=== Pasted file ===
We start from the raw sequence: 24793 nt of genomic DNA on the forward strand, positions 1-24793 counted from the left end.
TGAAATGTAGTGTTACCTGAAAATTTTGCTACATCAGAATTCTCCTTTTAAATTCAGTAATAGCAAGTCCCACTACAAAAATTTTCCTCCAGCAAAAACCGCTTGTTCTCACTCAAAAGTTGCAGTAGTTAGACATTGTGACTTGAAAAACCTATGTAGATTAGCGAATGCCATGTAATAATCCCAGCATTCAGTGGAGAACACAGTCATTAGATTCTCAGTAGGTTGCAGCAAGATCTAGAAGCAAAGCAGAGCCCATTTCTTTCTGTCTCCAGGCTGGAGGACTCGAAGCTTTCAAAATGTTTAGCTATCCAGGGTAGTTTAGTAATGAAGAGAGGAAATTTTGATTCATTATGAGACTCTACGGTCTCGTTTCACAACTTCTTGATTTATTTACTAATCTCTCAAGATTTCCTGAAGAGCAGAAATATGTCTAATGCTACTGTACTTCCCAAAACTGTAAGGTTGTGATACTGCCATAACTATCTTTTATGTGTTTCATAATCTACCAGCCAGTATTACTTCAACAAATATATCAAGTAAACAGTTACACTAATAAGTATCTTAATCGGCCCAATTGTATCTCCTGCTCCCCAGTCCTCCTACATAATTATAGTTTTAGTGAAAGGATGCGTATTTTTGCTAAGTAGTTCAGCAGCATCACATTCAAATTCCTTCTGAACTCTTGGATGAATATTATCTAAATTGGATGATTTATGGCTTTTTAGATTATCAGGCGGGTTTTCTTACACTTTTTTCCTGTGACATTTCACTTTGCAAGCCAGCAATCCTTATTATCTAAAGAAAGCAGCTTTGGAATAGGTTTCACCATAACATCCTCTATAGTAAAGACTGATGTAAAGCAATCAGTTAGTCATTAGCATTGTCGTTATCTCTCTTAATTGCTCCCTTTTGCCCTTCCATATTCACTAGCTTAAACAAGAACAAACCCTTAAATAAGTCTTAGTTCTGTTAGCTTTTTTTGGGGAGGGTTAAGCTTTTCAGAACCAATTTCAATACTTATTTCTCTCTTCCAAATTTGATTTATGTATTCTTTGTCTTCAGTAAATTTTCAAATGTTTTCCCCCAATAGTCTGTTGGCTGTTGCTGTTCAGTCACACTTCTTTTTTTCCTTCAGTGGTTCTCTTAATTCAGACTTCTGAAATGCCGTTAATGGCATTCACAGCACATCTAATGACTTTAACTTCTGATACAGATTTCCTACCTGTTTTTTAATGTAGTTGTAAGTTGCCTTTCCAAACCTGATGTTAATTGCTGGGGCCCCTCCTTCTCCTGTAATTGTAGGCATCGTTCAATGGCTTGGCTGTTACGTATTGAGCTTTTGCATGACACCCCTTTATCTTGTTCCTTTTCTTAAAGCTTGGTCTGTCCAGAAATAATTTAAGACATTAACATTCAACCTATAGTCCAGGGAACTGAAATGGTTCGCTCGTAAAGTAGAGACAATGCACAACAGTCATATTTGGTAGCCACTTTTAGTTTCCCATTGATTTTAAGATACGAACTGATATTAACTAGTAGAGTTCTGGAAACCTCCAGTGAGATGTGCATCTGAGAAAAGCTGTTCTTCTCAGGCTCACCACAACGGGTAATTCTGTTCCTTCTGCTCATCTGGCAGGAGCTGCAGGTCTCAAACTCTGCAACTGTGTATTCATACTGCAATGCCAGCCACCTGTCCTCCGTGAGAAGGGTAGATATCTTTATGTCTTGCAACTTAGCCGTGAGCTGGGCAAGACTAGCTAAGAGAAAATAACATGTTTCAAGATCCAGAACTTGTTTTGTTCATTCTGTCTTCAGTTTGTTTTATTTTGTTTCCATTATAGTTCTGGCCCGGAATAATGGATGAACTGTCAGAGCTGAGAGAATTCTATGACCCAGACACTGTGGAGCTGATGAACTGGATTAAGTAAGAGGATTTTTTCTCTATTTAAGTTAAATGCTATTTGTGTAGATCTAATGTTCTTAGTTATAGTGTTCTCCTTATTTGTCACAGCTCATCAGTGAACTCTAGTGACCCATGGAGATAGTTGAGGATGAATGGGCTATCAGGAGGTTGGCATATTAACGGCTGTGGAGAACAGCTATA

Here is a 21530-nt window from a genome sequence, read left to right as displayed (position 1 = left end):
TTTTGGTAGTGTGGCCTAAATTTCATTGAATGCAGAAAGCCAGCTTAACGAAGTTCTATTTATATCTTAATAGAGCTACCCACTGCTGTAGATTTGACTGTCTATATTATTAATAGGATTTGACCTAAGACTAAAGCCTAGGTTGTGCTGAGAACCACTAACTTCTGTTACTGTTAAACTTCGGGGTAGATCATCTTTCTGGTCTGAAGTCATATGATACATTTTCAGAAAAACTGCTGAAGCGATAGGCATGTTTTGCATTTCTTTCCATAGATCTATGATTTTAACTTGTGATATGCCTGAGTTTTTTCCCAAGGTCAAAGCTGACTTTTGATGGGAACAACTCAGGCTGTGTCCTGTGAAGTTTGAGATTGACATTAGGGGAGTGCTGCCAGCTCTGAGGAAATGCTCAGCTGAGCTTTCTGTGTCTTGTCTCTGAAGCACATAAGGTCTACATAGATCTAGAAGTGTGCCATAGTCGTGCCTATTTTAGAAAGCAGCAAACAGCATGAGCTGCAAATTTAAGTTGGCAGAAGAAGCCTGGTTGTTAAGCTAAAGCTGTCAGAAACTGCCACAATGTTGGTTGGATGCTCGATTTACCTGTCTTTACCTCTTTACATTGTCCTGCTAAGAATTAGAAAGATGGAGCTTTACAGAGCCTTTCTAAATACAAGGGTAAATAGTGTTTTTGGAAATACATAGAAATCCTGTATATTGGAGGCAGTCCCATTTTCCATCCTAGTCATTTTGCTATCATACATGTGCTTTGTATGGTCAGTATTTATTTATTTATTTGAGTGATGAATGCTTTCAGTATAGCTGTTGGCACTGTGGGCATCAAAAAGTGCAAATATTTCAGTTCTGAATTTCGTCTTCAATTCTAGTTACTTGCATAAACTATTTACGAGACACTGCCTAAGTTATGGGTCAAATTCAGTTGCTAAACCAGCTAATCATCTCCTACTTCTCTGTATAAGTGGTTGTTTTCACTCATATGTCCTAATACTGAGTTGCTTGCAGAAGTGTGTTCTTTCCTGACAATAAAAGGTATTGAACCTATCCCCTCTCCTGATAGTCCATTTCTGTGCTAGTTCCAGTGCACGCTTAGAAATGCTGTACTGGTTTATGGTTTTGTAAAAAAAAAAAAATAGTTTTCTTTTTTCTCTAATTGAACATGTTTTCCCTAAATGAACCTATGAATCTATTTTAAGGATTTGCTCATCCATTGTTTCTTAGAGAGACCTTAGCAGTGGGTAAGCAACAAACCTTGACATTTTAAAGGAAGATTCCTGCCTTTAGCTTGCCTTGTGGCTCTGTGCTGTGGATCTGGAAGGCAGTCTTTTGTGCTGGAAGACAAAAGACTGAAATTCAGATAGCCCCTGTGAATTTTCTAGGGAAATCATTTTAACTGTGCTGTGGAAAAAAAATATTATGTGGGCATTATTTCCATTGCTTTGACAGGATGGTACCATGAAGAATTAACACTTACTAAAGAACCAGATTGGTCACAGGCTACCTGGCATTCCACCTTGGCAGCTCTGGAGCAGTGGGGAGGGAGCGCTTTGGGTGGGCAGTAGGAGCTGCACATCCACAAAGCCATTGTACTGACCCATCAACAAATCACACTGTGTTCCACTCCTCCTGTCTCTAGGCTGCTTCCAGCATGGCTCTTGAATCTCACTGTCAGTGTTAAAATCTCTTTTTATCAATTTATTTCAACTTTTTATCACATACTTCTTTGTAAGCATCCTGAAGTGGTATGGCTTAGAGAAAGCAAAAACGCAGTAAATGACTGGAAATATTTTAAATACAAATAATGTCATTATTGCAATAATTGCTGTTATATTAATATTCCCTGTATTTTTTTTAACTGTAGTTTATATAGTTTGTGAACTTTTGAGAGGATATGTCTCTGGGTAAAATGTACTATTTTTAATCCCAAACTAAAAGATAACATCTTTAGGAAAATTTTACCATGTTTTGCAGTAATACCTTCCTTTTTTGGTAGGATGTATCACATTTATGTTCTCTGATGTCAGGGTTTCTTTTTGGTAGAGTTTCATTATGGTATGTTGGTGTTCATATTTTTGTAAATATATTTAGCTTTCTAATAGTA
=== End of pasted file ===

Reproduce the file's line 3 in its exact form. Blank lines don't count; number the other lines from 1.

Here is a 21530-nt window from a genome sequence, read left to right as displayed (position 1 = left end):